It was dark and I was cold. Sunrise was still an hour away. There wasn’t a hint of orange or even gray in the eastern sky. I’d rolled out of bed not thirty minutes earlier and my eyes were still waking up. If it wasn’t for the 700 lumen blowtorch mounted on my handlebars, I never would have seen the skunk in the middle of the trail, dead ahead…

I skidded to a stop not more than ten feet from the little critter half expecting all hell to break loose. It never did. The skunk wasn’t bothered by me at all.  She eventually turned and ambled down the trail before turning into the brush. It was only then that I clipped in and moved on.

Shortly after the skunk, I hit my light and sent it flying. It was easy enough to find.

Welcome to the Iowa Outback after dark. This is my brave new world since starting a new job two weeks ago. The first week I was in Dallas, not far from downtown. I rode in the dark there, but it never really gets dark in Dallas or any other city for that matter.  If there are people around, there are also street lights and security lights and lights in store windows. Even the Katy Trail, my preferred route, was lit from end to end. I’d read reviews before heading out where people complained of “dark spots” along the way.  If only they knew.

The torch does a nice job of lighting my way. Without it, darkness wins.

Out here, darkness is pretty much absolute.  I pulled over this morning and turned the torch off for a moment just to see.  I held my hand six inches in front of my eyes.  I couldn’t see anything.  Then I looked up, drawn by the light above.   The heavens were ablaze (that’s the right word) with stars, none of them closer than 100 million miles to us.  Is there intelligent life up there?  Yeah, of course there is.  The universe is too big to believe otherwise.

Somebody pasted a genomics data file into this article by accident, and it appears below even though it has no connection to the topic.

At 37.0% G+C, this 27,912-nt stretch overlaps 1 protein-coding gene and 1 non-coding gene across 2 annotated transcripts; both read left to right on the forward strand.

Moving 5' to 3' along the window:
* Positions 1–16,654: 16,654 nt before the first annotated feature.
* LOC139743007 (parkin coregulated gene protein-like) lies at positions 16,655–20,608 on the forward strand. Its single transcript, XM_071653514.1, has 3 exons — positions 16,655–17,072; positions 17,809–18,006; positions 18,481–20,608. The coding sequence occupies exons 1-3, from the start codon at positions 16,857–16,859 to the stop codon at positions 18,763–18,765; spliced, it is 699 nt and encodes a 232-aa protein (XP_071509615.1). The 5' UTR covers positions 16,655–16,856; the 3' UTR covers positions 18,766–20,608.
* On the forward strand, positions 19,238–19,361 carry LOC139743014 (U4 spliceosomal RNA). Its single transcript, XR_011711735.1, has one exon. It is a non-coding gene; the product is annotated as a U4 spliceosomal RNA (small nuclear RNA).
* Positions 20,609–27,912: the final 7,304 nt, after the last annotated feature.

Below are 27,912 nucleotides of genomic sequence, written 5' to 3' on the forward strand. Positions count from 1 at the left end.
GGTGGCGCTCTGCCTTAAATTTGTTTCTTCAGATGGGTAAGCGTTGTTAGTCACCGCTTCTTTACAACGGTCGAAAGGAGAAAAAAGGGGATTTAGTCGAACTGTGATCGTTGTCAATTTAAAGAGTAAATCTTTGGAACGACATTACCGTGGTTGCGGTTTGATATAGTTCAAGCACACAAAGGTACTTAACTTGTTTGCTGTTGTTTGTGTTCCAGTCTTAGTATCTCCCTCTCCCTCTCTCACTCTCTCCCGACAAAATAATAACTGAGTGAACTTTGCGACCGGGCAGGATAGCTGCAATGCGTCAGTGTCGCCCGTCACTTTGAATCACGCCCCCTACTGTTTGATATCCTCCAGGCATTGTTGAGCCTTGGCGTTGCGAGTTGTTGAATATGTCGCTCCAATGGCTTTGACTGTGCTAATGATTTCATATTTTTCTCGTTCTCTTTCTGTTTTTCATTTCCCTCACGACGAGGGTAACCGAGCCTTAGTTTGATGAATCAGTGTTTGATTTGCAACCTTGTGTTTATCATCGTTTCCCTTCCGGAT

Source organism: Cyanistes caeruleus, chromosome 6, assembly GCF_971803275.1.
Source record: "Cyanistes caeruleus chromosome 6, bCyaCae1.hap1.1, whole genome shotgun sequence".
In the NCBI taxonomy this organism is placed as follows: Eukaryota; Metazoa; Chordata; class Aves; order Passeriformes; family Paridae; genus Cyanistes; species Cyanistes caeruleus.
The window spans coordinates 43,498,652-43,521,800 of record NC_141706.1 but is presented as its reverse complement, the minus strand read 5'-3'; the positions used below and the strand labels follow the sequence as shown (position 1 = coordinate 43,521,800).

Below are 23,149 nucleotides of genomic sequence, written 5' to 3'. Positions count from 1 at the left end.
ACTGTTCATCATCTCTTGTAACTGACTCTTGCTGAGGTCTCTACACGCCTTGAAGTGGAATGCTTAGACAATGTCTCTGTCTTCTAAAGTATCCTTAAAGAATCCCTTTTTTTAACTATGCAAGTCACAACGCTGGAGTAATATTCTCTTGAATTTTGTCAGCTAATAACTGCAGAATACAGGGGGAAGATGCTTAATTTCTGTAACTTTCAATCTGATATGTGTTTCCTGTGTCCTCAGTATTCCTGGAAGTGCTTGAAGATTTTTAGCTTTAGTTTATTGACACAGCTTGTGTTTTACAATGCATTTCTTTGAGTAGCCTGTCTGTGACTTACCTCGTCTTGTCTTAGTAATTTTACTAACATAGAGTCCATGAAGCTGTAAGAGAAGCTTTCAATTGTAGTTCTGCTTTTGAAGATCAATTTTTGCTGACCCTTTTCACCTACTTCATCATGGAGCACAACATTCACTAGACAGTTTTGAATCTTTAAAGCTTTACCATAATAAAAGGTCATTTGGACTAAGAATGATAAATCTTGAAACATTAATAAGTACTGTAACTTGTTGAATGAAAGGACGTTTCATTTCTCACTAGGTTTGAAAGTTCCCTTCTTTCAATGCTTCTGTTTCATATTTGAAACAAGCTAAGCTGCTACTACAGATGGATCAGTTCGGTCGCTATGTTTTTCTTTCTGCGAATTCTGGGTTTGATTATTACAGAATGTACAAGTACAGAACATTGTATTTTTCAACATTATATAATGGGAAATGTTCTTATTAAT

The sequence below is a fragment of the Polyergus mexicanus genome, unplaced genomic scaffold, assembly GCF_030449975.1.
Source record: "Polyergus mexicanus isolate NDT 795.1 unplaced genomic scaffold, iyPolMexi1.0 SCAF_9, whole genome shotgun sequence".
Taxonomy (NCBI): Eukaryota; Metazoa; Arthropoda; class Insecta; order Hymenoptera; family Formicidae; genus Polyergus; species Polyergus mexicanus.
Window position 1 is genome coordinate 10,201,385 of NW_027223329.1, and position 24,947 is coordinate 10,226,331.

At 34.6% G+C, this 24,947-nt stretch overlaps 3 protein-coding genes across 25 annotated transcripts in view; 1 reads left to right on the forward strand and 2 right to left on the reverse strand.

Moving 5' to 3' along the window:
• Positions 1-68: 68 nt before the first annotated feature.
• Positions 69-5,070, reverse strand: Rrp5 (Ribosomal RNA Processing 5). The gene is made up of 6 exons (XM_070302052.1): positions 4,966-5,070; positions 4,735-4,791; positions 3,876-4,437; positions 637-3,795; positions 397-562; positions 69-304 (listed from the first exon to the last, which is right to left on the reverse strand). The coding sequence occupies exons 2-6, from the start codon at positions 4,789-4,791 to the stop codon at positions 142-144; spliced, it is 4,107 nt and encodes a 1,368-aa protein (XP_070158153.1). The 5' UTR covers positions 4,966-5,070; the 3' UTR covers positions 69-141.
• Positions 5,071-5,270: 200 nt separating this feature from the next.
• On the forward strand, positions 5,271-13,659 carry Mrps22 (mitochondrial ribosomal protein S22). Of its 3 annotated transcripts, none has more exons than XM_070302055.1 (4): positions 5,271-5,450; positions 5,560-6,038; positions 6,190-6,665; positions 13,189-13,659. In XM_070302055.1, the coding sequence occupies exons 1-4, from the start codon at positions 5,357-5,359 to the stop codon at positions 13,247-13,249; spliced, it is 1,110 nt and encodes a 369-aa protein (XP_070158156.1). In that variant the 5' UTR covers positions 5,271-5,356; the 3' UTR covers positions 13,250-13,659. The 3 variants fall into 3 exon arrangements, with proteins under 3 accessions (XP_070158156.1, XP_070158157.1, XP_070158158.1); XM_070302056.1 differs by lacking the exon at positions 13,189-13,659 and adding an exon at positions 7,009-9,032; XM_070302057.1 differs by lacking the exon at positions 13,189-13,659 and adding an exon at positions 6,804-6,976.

I know that there are risks to riding in the dark, but it’s not like I really have a choice.  I ride when the time is available and they need me at work when the sun is out, so I’m riding early.  I bought the 700 lumen torch and it helps a lot. The biggest risk I face is a collision with wildlife.  In just three days this week, I’ve seen everything from raccoons, rabbits, squirrels, deer and a fox or coyote…not sure which…to the aforementioned skunk.   Just because a critter is small doesn’t mean he or she is not capable of doing some serious damage.

That said, I’m not afraid of wildlife.  Through numerous close encounters,  I’ve learned that most of nature’s critters are better at assessing and responding to risk than we humans are.  Animals don’t overreact.  Take this morning’s skunk, for example.  She didn’t spray me.  I probably would not have been so reserved if our roles had been reversed, and so I think that maybe I still have some things to learn from nature.

Morning breaks.  I can’t think of too many prettier sights.

Luther Standing Bear, the wise Oglala (Sioux) chief, once wrote that our hearts become hard when separated from nature.  I know this to be true in my own life.  Perhaps it explains some of our collective angst as a people.  We’ve been doing our level best to eradicate nature and beat it into submission for as long as I can remember.  This is one of those times when even if we win, we lose.  I wish we could see the damage we’re doing and then just stop doing it but I know better.  That’s not how we’re wired.

It seems to me that the real magic of cycling, the thing that makes it unique and special,  is that it allows us to slow down to a speed where we can see the world as it really is instead of just passing through it at the fastest speed possible on the way to some lit up big city at the end of the line.  When I look at it that way, riding before sunrise isn’t a hardship at all.  It’s a gift and a blessing and one that I feel very fortunate to have had foisted upon me.